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Environment in Uganda

  • Working Together For Migratory Birds And People Across Africa And Eurasia

    BOTSWANA, 2015/11/17 One lesson that has been well and truly learned in nature conservation is that for policies to be really effective nations have to collaborate to address common problems. Within the UN system it is as well recognized that this applies to the different Programmes, Conventions and Agreements set up over the years. That each of these bodies has a distinct niche and a clear role does not justify a bunker mentality. By synergizing, cooperating and collaborating they can find common cause with natural allies and seek compromises with those whose agendas do not necessarily match their own. AEWA, the Agreement on the Conservation of African-Eurasian Migratory Waterbirds, is a prime example of an organization that embodies this approach.
  • Uganda working to promote gorilla tourism

    UGANDA, 2015/11/08 Minister of Tourism and Antiquities, Maria Mutagamba, has signed a regional agreement to promote gorilla conservation in Uganda, Rwanda, and DR Congo. The three nations share the only remaining people of mountain gorillas estimated at 880 globally. The regional agreement will as well help to promote research and tourism inclunding sharing of revenue where gorillas cross from one country to an extra. “We are happy that the three nations have concluded a treaty that advances conservation of the highly-endangered species,” Mutagamba said before signing the Virunga Trans boundary Collaboration treaty in the ministry boardroom at Rwenzori Courts in Kampala. The agreement was signed by the respective ministers of tourism and conservation in DR Congo and Rwanda on September 22.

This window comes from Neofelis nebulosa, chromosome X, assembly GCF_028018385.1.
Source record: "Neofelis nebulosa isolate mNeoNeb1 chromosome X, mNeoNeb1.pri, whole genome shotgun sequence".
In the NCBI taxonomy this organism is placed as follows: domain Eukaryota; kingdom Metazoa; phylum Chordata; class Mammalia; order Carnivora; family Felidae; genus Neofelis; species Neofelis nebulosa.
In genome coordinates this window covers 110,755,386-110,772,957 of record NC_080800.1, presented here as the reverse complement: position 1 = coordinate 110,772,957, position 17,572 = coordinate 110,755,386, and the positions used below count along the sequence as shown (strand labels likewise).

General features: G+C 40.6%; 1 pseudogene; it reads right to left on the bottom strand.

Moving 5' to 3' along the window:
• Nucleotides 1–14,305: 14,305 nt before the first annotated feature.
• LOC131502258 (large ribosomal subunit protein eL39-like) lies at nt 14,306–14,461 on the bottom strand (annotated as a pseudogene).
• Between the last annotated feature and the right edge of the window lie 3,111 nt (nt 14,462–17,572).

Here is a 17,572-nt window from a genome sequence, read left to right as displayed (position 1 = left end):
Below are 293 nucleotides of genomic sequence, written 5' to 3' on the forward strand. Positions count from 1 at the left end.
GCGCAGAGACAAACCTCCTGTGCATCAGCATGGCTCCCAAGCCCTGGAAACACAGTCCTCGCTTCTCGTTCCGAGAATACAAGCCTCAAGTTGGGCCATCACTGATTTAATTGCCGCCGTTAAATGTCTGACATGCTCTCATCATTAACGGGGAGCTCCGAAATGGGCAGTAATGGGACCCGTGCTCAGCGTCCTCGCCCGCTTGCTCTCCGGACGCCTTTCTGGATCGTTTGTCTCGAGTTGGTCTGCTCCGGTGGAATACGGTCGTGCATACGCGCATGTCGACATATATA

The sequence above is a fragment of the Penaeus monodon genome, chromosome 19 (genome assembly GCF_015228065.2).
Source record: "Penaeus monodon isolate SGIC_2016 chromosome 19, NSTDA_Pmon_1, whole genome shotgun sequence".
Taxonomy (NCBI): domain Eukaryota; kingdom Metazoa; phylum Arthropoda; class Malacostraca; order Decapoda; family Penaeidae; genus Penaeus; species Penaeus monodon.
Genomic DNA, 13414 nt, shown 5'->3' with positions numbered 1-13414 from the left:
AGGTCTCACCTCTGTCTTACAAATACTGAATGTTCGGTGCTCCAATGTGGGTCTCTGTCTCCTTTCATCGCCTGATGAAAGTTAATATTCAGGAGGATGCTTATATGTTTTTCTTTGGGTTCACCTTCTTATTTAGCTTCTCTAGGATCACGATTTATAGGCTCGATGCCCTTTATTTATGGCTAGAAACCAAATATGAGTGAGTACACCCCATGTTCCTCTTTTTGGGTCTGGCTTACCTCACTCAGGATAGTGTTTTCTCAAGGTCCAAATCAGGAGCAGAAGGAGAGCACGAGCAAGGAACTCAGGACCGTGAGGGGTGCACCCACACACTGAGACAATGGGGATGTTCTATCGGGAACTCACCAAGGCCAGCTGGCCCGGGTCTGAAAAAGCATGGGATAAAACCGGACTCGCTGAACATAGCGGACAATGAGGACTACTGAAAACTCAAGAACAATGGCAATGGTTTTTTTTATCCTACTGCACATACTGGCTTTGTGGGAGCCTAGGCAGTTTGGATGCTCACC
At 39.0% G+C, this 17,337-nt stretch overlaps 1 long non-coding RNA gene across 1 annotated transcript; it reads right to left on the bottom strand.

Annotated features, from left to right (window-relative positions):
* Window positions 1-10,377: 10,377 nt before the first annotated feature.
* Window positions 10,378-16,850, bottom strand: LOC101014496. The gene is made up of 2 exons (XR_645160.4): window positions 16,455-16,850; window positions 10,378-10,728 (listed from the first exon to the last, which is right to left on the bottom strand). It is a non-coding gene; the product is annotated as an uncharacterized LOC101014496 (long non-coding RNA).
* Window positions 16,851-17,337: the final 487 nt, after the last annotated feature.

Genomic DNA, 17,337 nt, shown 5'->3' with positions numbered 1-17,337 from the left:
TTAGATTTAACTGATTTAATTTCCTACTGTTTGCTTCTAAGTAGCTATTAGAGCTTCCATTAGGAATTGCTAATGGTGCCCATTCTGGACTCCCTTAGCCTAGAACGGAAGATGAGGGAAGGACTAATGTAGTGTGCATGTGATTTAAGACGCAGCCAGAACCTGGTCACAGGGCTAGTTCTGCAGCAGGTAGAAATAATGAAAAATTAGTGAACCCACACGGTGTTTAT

• Uganda zoo receives world award for biodiversity

    UGANDA, 2015/11/08 Uganda Wildlife Education Centre (UWEC) Executive Director James Musinguzi said the center has been awarded the World Association of Zoos and Aquaria (Waza) Award. This recognition comes next excelling in using biodiversity-related educational materials supporting the United Nations Decade for Biodiversity, 2011–2020. The decade for biodiversity aims at making people aware of the values of biodiversity and the steps they can take to conserve and use it sustainably. UWEC, formerly and popularly known as Entebbe Zoo, has been awarded the Waza Award by the Waza body which combines all zoos and aquariums in the world. The award was given to Entebbe Zoo at the recently concluded Waza Annual General Conference and conference in the United Arab Emirates.
  • Hunting in Africa - to Ban or Not to Ban Is the Question

    BOTSWANA, 2015/07/21 Hunting has long been a highly controversial activity, whether as a sport (leisure or recreational), for commercial purposes or if done for cultural reasons. African nations that legalise hunting activities experience scrutiny around their conservation efforts, and how much money they make from it. Trophy hunting, which is offered in 23 sub-Saharan African nations, generates an estimated US$201 million per year. Out of the 23 nations taking part in legal hunting activities, Tanzania, Mozambique, Namibia and South Africa have the majority effective controls and the highest levels of transparency.
  • Andrew Seguya, the executive director of the Uganda Wildlife Authority (UWA)